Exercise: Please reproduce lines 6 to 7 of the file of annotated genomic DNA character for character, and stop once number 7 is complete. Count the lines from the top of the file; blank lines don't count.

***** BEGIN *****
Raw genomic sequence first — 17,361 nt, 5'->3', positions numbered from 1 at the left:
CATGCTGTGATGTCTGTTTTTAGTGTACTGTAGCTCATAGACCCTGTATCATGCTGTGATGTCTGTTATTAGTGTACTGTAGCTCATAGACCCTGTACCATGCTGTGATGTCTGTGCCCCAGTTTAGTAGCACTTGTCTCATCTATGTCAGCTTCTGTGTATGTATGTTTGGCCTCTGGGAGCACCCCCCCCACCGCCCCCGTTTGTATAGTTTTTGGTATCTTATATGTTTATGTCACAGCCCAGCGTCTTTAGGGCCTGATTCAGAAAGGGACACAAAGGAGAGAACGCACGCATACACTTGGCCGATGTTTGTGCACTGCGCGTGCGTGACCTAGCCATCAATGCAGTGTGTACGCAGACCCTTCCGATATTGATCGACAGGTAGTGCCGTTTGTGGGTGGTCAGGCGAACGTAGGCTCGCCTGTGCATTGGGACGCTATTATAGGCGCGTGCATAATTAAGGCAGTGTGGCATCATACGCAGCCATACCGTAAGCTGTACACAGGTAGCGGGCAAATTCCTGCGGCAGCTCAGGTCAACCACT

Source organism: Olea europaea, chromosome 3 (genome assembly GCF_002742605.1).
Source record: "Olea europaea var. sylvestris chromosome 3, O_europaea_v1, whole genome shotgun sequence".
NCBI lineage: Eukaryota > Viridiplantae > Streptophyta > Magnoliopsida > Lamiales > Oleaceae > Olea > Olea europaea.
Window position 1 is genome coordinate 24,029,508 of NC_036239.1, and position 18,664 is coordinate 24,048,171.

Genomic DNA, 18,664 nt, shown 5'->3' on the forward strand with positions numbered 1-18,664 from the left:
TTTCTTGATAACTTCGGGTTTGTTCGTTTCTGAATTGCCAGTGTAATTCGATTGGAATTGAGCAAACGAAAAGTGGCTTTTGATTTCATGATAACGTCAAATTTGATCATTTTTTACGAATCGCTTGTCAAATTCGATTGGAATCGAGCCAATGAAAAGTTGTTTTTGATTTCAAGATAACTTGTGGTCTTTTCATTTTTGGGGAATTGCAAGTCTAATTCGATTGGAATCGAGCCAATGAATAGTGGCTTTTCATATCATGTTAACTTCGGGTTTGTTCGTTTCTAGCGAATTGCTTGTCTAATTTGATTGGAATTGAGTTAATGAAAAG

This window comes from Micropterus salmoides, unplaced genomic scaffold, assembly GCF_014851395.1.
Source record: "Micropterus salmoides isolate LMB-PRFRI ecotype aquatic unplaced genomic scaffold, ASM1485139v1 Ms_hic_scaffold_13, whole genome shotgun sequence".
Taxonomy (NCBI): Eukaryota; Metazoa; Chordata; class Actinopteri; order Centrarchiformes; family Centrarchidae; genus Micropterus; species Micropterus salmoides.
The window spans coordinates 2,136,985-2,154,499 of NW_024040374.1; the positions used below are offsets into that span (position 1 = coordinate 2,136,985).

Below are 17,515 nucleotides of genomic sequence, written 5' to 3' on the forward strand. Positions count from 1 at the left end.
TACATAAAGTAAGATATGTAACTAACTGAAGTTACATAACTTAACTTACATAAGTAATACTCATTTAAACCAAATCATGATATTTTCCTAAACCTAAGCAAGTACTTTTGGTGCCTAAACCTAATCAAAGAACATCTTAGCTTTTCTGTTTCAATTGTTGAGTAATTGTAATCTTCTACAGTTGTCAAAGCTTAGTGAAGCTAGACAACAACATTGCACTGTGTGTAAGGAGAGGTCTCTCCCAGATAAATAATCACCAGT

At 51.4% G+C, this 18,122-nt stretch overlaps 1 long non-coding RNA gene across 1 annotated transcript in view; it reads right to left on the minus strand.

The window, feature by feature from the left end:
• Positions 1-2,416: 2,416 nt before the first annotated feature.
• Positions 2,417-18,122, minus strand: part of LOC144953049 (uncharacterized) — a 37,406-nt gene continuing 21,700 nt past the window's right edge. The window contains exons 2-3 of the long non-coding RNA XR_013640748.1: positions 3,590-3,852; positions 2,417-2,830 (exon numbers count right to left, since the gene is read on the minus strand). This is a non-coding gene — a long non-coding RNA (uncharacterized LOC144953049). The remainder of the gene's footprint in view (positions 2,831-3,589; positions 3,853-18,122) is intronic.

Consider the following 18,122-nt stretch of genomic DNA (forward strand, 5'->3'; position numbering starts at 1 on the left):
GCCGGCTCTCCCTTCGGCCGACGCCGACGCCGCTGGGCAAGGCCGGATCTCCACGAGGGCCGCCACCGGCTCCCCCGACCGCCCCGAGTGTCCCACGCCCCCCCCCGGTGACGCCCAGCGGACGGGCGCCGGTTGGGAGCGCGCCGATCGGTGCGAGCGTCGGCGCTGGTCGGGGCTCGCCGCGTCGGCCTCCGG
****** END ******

Window position 1 is genome coordinate 24,029,508 of NC_036239.1, and position 18,664 is coordinate 24,048,171.

Genomic DNA, 18,664 nt, shown 5'->3' on the forward strand with positions numbered 1-18,664 from the left: